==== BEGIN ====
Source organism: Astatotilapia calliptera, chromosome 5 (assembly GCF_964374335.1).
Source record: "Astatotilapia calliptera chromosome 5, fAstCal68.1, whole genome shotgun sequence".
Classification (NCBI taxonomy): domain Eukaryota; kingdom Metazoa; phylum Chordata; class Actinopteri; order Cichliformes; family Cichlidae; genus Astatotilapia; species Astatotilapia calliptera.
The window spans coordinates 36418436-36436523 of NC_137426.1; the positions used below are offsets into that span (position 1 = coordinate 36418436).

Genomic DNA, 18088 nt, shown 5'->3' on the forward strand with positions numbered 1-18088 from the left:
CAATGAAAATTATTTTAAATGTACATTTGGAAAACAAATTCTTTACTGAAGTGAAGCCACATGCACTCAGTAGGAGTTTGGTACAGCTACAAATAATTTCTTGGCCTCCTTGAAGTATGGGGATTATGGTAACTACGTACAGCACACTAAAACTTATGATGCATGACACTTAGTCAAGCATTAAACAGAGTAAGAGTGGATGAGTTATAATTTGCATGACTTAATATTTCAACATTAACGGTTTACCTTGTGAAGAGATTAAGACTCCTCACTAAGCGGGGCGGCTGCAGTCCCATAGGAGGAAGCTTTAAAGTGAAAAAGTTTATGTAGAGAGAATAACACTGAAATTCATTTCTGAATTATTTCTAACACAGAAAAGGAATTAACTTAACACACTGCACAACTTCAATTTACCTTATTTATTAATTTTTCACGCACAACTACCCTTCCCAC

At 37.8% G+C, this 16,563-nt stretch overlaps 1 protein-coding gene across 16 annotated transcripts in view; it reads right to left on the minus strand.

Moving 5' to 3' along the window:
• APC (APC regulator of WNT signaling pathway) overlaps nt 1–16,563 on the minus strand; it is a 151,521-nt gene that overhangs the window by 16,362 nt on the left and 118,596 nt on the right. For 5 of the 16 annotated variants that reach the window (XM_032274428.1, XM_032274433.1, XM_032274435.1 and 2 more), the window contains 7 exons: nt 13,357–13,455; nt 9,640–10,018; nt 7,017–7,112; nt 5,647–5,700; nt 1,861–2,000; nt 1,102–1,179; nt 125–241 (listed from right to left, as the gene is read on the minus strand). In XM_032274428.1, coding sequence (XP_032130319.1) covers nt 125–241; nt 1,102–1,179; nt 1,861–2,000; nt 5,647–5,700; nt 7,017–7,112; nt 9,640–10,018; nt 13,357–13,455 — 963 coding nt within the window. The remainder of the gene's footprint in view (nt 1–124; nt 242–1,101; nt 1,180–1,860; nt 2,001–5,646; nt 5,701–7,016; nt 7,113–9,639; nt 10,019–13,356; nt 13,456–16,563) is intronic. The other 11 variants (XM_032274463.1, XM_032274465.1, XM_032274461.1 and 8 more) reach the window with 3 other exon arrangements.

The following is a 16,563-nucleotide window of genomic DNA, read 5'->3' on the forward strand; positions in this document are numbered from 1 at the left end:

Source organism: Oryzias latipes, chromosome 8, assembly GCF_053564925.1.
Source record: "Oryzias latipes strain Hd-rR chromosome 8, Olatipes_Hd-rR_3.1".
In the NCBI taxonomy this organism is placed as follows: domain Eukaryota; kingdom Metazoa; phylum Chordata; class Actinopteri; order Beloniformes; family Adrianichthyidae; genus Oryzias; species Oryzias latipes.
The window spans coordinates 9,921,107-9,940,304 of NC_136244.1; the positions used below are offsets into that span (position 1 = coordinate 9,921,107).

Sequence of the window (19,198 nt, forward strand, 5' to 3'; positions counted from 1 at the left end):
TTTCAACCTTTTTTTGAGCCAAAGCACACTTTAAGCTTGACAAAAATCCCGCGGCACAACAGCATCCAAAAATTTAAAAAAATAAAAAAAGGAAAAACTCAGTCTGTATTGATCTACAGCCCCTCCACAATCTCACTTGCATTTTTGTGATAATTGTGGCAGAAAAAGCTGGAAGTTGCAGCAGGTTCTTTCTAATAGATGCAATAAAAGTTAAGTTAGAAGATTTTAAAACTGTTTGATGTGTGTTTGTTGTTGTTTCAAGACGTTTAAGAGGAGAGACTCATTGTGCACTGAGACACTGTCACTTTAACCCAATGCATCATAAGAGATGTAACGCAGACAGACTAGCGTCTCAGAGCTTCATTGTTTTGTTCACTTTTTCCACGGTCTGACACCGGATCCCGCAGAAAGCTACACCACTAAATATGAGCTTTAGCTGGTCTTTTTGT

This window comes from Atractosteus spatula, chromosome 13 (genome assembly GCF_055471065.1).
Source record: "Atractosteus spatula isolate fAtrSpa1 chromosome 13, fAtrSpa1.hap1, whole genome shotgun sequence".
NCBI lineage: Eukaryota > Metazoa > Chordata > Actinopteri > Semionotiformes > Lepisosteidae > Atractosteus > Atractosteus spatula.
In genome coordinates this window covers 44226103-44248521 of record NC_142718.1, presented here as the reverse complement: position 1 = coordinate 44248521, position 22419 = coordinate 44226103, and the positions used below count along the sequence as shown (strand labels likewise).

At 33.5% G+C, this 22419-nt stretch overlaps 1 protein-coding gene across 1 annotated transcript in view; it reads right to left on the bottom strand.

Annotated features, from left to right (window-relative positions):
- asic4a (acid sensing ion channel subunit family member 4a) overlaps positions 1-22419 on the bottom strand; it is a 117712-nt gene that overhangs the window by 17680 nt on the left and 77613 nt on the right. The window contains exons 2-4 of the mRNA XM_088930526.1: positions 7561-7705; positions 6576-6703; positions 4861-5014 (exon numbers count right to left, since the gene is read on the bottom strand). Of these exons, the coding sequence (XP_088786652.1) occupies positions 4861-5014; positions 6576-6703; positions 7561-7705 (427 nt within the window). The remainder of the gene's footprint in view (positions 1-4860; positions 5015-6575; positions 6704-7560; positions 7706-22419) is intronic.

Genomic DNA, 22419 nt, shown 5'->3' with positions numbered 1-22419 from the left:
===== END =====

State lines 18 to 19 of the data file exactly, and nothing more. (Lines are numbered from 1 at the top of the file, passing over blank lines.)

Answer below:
Source record: "Atractosteus spatula isolate fAtrSpa1 chromosome 13, fAtrSpa1.hap1, whole genome shotgun sequence".
NCBI lineage: Eukaryota > Metazoa > Chordata > Actinopteri > Semionotiformes > Lepisosteidae > Atractosteus > Atractosteus spatula.